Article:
Michelet, gether the details and the whole, which amongst the French, is the best exam repeats the type in all its parts. It is this ple of this form of intellect, and Car. force which the mind must reproduce lyle is an English Michelet. in itself, with all its effects; it must per- He knows it, and argues plaus bly ceive it by rebound and sympathy: this that genius is an intuition, an insight : force must engender in the mind the en- “ Our Professor's method is not, in any tire group, and must be developed with case, that of common school Logis, in it as without it: the series of internal where the truths all stand in a row, each ideas must inuitate the series of exter- holding by the skirts of the other, but nal; the emotion must follow the con- at best that of practical Reason, prom ception, vision must complete analysis; ceeding by large Intuition over whole the mind must become, like nature, systematic groups and kingdoms ; creative. Then only can we say: Wel whereby we might say, a noble comknow.
plexity, almost like that of Nature, All minds take one or other of these reigns in his Philosophy, or spiritual routes, and are divided by them into Picture of Nature : a mighty niaze, yet, two great classes, corresponding to op- as faith whispers, not without a plan.” * posite temperaments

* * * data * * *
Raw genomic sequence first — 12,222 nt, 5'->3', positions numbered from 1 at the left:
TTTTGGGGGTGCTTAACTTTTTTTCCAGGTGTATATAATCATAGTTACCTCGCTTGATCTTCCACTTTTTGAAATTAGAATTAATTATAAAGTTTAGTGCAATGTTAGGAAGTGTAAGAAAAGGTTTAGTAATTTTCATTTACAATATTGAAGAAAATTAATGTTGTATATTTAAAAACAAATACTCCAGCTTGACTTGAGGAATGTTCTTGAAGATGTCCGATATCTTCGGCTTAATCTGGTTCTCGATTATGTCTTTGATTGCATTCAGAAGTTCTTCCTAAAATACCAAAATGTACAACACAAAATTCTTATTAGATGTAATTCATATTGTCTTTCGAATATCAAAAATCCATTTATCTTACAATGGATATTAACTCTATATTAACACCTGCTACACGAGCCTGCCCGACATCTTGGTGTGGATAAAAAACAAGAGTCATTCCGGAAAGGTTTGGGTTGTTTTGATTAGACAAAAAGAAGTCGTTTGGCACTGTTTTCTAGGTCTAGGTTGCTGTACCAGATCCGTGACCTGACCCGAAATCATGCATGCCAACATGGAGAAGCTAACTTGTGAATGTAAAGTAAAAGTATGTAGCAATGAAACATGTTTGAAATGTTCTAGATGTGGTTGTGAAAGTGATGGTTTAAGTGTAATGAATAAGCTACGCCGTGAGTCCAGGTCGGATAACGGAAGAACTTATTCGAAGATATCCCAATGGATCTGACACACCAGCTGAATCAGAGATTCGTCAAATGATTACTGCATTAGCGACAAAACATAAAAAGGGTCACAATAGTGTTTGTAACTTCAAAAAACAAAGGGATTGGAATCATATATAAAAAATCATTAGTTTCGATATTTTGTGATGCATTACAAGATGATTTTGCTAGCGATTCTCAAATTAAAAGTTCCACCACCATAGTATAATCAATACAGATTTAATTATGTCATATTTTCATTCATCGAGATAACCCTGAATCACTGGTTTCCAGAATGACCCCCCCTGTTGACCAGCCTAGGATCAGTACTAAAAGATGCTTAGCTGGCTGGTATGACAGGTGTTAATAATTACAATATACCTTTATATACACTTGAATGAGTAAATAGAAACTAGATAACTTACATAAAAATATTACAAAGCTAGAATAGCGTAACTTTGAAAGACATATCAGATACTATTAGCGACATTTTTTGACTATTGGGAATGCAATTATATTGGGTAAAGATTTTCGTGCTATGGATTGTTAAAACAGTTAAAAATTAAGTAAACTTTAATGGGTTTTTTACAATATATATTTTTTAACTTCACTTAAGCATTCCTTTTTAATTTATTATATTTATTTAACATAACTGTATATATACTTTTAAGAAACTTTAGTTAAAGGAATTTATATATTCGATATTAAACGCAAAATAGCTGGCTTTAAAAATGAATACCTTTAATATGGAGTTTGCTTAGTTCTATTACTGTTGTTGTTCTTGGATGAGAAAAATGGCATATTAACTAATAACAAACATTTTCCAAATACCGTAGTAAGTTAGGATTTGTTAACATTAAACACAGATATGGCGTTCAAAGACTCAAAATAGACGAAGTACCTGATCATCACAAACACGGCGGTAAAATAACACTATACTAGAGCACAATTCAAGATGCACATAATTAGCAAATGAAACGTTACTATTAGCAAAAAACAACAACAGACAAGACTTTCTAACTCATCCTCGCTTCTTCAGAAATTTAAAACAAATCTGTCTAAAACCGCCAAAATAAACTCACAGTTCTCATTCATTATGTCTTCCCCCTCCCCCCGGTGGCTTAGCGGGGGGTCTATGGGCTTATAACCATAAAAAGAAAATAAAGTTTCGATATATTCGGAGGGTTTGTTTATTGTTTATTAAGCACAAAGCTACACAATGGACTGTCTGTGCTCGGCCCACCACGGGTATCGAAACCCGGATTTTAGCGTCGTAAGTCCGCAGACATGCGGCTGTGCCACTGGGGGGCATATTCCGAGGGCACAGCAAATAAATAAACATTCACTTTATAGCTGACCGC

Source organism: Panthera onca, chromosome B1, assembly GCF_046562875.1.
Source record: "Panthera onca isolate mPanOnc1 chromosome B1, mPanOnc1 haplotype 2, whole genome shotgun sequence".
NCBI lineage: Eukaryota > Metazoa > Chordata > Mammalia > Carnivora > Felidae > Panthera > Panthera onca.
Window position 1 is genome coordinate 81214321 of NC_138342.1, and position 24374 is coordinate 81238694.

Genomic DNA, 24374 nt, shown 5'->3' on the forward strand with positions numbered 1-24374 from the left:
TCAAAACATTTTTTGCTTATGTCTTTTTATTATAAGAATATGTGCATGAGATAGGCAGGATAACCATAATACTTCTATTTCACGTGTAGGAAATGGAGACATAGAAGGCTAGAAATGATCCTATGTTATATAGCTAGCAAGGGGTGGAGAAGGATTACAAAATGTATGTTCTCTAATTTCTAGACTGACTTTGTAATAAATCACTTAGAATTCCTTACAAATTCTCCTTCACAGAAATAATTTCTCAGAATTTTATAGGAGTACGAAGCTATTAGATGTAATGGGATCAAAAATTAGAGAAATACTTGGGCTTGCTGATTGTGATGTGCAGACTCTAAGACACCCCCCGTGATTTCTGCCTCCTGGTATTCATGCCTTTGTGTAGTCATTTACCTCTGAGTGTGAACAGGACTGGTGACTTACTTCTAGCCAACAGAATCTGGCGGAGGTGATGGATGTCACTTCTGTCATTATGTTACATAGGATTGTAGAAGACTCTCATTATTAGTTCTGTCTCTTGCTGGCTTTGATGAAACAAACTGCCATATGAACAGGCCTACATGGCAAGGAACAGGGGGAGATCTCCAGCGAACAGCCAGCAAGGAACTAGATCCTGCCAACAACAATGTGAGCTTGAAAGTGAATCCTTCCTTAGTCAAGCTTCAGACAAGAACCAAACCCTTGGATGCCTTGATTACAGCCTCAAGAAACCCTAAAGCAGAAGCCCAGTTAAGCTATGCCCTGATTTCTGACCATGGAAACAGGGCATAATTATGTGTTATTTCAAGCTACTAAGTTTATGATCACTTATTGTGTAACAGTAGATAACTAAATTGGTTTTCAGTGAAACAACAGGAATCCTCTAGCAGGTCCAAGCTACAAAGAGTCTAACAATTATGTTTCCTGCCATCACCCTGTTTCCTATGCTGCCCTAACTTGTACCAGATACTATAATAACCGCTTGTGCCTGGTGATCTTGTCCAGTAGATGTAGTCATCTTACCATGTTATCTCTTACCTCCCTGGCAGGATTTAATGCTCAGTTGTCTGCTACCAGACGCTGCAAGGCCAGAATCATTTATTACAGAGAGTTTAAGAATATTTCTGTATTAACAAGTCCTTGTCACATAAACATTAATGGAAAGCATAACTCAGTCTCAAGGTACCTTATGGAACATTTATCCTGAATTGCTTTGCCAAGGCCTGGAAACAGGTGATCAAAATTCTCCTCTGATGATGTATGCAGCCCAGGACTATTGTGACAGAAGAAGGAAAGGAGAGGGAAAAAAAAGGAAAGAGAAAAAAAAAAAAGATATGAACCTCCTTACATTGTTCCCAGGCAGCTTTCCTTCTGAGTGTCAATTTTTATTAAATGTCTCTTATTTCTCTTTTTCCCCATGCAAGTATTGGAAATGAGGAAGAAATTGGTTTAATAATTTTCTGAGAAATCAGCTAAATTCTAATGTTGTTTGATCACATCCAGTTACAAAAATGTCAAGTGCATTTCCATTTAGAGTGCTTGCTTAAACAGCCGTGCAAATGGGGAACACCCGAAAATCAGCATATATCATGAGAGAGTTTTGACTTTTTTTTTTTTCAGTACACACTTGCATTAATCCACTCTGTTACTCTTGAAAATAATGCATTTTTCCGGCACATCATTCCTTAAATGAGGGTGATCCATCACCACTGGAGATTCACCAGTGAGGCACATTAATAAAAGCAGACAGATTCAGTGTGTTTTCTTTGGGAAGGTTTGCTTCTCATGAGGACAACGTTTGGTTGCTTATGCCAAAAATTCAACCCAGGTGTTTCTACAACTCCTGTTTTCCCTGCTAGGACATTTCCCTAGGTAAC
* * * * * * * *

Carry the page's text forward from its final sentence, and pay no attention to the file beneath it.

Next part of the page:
. In the first are Doubtless, but disadvantages neverthethe plain men of science, the popular- less are not wanting; and, in the first izers, orators, writers—in general, the place, obscurity and barbarism. In classical ages and the Latin races; in order to understand him, we must study the second are the poets, prophets, com- laboriously, or else have precisely the monly the inventors-in general, the same kind of mind as he. But few romantic ages and the Germanic races. men are critics by profession, or naturThe first proceed gradually from one al seers; in general, an author writes idea to the next: they are methodical to be understood, and it is annoying to and cautious; they speak for the world end in enigmas. On the other hand, at large, and prove what they say; they this visionary process is hazardous divide the field which they would tra- when we wish to leap immediately into verse into preliminary sections, in order the inner and generative idea, we run to exhaust their subject; they march the risk of falling short; the gradua) on straight and level roads, so as to be progress is slower, but more sure. The sure never to fall; they proceed by methodical people, so much ridiculec transitions, enumerations, summaries ; by Carlyle, have at least the advantage they advance from general to still more over him in being able to verify all their general conclusions; they form the steps. Moreover, these vehement di. exact and complete classification of vinations and assertions are very often a group. When they go beyond sim- void of proof. Carlyle leaves the read. ple analysis, their whole talent con- er to search for them: the reader at sists in eloquently pleading a thesis. times does not search for them, and reAmongst the contemporaries of Car- fuses to believe the soothsayer on his lyle, Macaulay is the most complete word. Consider, again, that affecta. model of this species of mind. The tion infallibly enters into this style. It others, after having violently and con- must assuredly be inevitable, since fusedly rummaged amongst the details Shakspeare is full of it. The simple of a group, rush with a sudden spring writer, prosaic and rational, can always intɔ the mother-notion. They see it reason and stick to his prose; his inspi. then in its entirety; they perceive the ration has no gaps, and demands no powers which organize it; they repro- efforts. On the contrary, prophecy is a Auce it by divination ; they depict it violent condition which does not susabridged bu the most expressive and tain itself. When it fails, it is replaced strangest woras; they are not capable by grand gesticulation. Carlyle gets of decomposing it into regular series.